By: Raúl Villa Caro. Doctorate in Naval and Oceanic Engineering and Captain of the Merchant Navy. Secretary of the EXPONAV Foundation.

Nowadays most of the ships in the world are propelled by diesel engines powered by liquid fuel, the so-called "marine diesel oil". Therefore, in the search for alternative solutions to decarbonize the oceans, the race has begun to find clean alternative fuels that can replace the existing ones.

As a result of this search, in recent years there has been much talk of electro-fuels. Ammonia, methanol, and even hydrogen itself, stand out as future options. But for the moment we are far from that possible future reality, and today most merchant ships are propelled by traditional diesel engines burning "marine gas oil": either heavy fuels (HFO), low fuels (MDO), or very low sulfur fuels (LSHFO).

Some of these engines are dual, burning alongside diesel, LNG (liquefied natural gas), or even methanol on some vessels; but these are solutions that could be considered "transitional", which do not solve the problem of CO2 emissions.

Currently ships often use a type of fuel that contains high levels of harmful chemicals and particulates. The resulting emissions have high levels of nitrogen oxides (NOx), sulfur oxides (SOx), carbon monoxide and carbon dioxide (CO, CO) and a high level of particulate matter (PM); and the concentrations vary according to the position, movement and speed of the ship. The reason for their widespread use is based on the fact that these fuels are easy to transport at atmospheric pressure and at ambient temperature, as they are easily transferred through pipelines, and are well adapted to the available spaces inside ships, with a high utilization of tank volume.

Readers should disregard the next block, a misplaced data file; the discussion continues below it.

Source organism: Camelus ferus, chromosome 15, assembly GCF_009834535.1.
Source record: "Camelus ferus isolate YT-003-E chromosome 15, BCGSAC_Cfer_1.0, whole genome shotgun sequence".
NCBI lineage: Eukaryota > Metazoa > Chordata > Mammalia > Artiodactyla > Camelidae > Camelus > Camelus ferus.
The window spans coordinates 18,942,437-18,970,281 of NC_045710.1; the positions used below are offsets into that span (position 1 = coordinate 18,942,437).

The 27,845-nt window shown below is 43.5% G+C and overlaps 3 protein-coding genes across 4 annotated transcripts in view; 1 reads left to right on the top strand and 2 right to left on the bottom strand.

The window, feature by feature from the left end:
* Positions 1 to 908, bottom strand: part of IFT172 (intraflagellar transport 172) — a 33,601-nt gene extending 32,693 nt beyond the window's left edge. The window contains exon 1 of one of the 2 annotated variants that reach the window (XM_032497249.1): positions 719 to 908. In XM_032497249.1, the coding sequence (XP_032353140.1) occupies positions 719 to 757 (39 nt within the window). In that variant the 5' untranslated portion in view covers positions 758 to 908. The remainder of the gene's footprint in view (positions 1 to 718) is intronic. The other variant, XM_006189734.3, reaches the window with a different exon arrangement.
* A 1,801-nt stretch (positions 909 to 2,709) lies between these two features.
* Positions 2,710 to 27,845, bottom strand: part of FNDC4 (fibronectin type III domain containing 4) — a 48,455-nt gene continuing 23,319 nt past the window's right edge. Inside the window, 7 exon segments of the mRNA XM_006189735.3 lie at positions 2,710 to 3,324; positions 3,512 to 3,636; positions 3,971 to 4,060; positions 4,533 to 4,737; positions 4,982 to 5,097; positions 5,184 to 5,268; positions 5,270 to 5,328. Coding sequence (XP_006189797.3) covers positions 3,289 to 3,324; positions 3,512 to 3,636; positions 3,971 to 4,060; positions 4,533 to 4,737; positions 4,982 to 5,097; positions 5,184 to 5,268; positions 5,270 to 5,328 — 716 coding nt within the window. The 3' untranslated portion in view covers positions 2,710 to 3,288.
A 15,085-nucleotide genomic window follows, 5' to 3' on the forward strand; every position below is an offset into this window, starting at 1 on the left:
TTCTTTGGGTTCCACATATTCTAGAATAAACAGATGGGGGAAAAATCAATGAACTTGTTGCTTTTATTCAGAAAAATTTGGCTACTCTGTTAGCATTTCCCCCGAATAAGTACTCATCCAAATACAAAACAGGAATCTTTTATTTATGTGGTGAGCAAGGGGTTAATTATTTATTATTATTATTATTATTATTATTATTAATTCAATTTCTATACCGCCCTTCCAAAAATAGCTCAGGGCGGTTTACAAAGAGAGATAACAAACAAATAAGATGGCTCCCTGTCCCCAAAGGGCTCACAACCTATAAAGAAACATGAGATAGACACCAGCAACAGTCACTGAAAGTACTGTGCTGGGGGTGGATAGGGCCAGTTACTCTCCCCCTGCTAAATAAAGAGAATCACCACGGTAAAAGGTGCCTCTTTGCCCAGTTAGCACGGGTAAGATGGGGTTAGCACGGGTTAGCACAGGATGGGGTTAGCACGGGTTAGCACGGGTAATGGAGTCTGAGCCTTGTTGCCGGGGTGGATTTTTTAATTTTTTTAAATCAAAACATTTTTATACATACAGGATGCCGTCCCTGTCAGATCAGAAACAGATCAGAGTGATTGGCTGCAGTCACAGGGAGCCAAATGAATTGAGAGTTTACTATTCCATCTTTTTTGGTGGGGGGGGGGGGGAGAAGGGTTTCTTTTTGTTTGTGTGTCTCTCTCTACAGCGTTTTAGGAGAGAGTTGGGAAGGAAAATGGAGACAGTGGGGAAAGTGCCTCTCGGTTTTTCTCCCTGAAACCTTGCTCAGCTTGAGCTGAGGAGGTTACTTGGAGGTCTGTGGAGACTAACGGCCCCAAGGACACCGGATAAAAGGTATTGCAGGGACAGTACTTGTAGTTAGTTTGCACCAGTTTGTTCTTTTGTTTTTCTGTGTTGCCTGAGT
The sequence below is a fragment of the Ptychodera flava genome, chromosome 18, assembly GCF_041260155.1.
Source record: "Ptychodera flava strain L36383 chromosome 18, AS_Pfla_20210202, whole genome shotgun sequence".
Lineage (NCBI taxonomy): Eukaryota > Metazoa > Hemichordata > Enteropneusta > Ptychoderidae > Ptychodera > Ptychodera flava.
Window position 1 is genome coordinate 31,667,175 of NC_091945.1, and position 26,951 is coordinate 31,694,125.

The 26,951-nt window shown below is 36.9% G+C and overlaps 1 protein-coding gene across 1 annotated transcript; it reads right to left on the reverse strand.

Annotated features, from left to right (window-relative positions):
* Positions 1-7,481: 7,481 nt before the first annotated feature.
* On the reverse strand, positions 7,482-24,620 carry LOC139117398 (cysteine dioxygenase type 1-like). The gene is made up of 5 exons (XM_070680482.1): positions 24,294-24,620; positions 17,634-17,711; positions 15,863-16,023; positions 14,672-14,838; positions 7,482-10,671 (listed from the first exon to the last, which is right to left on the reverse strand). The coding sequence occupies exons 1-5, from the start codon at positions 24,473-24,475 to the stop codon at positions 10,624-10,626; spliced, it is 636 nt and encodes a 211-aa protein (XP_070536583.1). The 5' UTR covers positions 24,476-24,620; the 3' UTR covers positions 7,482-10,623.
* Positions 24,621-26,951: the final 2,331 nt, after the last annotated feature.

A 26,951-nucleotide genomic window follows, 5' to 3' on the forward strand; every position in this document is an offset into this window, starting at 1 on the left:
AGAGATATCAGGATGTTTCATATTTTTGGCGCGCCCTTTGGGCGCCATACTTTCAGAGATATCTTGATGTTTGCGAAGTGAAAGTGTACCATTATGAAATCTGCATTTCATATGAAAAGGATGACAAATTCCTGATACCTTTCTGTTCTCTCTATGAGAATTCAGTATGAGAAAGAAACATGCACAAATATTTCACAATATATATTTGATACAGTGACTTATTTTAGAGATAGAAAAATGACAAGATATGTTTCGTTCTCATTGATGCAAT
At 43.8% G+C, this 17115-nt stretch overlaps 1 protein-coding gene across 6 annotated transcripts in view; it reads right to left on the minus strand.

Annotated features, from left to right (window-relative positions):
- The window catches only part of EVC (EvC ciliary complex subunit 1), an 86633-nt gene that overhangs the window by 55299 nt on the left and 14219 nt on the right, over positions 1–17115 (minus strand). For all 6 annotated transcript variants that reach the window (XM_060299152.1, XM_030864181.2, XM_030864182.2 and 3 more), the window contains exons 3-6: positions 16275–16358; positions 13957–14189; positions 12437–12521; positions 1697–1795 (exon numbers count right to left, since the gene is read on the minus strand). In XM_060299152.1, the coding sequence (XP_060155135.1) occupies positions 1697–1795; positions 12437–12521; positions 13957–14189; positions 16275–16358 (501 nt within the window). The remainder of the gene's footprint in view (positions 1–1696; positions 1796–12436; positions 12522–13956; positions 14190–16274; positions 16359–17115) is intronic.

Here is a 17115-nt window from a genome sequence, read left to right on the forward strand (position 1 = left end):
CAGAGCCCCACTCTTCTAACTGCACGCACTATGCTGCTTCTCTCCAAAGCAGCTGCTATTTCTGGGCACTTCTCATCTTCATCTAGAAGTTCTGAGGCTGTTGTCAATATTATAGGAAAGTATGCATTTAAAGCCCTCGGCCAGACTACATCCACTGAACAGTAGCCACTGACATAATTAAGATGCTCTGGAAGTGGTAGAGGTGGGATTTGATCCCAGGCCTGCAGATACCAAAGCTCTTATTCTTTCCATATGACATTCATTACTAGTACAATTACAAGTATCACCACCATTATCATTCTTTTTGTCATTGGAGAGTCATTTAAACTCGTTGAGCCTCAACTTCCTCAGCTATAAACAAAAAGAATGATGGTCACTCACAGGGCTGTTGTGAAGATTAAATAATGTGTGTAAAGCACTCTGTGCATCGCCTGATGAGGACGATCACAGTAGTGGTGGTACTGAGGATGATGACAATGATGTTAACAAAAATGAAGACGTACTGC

In the near past, natural gas in its liquefied form, the famous LNG, was the preferred fuel, and today there are more than five hundred ships powered by this fuel, not counting pure methane tankers. But as it cannot be a future option, both methanol and hydrogen itself are arousing the interest of some of the players involved in the maritime sector's energy transition.

These are two very different solutions, because while hydrogen requires a greater investment for the construction of the fuel cells that would electrically propel the ship, the use of methanol (or even the mixture of various electro-fuels, such as ammonia mixed with methanol) could be carried out using traditional engines, adapted to burn liquid fuels with physical or chemical properties similar to marine gas oil, but artificially manufactured, with CO2 extracted from the atmosphere. 

We must not forget that methanol must be obtained in a green and clean way. It would be useless to obtain methanol in the current way (via LNG, for example), because it would not meet the decarbonization conditions set by the IMO. We must manufacture "e-methanol".

Therefore, apart from the possible use of hydrogen as fuel in cells, occupying large volume and space due to the low density of hydrogen, it appears as a simpler solution that several of the existing biofuels and e-fuels other than hydrogen, could in turn be used as hydrogen carriers, to facilitate transport, and subsequently extract the hydrogen they contain through so-called reforming processes (similar to the regasification of LNG).

Consequently, and summarizing, from the point of view of ship propulsion technology, there would be two solutions: hydrogen, or electro-fuels.

To conclude I would like to remind that we should not forget that all these new fuels will be very dangerous and toxic (hydrogen liquefies at -253ºC, an even more extreme temperature than LNG), so it will be very important to carry out safety studies on board.

The world's maritime fleet is mainly powered by diesel engines running on marine fuel oil, but there are now also ships powered by LNG, and next year large ships powered by methanol or other liquid fuels, with dual engines, will appear on the scene on a commercial basis to meet the IMO's minimum requirements.

At present, hydrogen is not transported as marine cargo, and experiences as a marine fuel are limited to prototype ship projects. However, methanol technologies are more mature, and commercial uses already exist, although most of the ships that are powered by methanol are those that transport it.


Photos: Antonio Alcaráz Arbelo

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